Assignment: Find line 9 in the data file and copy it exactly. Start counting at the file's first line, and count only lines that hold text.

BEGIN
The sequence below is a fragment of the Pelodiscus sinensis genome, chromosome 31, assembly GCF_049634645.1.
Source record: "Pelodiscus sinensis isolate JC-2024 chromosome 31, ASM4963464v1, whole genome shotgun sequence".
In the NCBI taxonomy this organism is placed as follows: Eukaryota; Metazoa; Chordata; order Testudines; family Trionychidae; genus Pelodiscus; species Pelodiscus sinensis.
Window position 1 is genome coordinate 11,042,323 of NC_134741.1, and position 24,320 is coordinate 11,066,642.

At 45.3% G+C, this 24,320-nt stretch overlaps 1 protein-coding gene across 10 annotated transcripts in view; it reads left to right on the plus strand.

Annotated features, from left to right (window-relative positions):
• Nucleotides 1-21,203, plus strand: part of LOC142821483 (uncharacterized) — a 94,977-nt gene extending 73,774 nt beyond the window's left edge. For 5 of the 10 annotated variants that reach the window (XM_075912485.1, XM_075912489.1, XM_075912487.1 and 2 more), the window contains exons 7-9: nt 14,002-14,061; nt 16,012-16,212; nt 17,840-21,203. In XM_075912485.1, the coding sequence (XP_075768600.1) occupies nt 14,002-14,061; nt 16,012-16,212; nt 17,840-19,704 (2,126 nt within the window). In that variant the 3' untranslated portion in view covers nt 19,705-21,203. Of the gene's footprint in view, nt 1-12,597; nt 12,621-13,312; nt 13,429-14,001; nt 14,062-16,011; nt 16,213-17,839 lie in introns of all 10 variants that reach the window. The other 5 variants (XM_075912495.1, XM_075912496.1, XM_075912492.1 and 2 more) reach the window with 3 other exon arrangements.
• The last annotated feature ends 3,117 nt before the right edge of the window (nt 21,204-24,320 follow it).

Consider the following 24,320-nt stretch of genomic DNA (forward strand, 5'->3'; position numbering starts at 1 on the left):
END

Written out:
Consider the following 24,320-nt stretch of genomic DNA (forward strand, 5'->3'; position numbering starts at 1 on the left):